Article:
Six Ways the Civil War Changed American Medicine

150 years ago, the historic conflict forced doctors to get creative and to reframe the way they thought about medicine

A ward in Carver Hospital in Washington, D.C., during the Civil War. One key innovation during this period was the division of hospitals into wards based on disease. (U.S. National Archives)

In 1862, U.S. Surgeon General William Hammond put out a call to medical field officers in the Union Army: Send any specimens of morbid anatomy that might be valuable to military medicine and surgery. It might seem like a strange request, but the medical profession was in the midst of change—from a system based on tradition to one based on evidence.

“When there’s a war, there are evolutionary changes, not necessarily revolutionary changes,” says Jeff Reznick, a historian at the National Library of Medicine in Bethesda, Maryland. Medicine in the United States did some significant evolving during the Civil War. Prior to the war, humoral theory—where an imbalance between the body’s “humours” caused illness—still formed the basis of medical practice. The idea of a germ wasn’t even on physicians’ radar. More than 12,000 physicians served during the Civil War on both sides. Together, they treated patients in the millions, and sometimes they had to get creative and veer off from the teachings of classical physicians.

“The real lasting impact was the change in mindset of both doctors and the people who they were treating,” says NLM historian Ken Koyle. Writing this week in the New England Journal of Medicine, Koyle and Reznick argue that the war instigated these lasting changes in mentality that forever altered the American medical profession:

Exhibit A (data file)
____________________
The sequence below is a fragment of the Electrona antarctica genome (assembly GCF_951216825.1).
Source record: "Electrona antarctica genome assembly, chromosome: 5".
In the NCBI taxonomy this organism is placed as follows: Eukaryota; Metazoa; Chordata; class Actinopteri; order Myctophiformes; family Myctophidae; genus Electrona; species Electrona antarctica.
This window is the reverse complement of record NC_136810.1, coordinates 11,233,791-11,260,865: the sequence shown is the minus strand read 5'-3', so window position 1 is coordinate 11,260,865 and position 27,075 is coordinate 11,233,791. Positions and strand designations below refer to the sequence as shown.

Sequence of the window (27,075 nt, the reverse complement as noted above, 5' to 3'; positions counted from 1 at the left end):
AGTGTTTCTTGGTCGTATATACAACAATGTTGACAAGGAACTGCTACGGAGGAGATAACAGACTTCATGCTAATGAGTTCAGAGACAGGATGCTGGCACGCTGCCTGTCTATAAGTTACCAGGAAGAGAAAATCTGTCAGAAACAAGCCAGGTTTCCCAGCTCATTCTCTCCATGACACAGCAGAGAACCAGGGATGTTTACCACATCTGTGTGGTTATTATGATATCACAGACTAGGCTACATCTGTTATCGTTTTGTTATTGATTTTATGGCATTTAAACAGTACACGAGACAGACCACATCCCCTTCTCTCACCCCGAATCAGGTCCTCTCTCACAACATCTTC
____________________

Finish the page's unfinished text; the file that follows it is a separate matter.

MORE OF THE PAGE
Prosthetics Boom

With amputations becoming increasingly common, the Civil War added to a growing population of people in need of prosthetics, and more patients demanded greater variety. “Prosthetics during this time were created out of experience,” says Reznick. While craftsmen constructed most prosthetics, veterans began trying their hand at designing for specific injuries. For example, a Confederate soldier named James Hanger lost his leg at the battle of Philippi, West Virginia, in 1861. After returning home to Virginia, he designed a prosthetic leg with rubber bumpers on the ankle, and he later added a rubber foot. The design presaged modern prosthetic legs with a soft heel and solid ankle.

Hanger patented the designed and dubbed it the “Hanger limb”—one example among a flood of patents for new prosthetics. In the 12 years following the war, 133 patents were filed for prosthetics compared to just 34 in the 15 years prior.

About Helen Thompson
Helen Thompson

Helen Thompson writes about science and culture for Smithsonian. She's previously written for NPR, National Geographic News, Nature and others.

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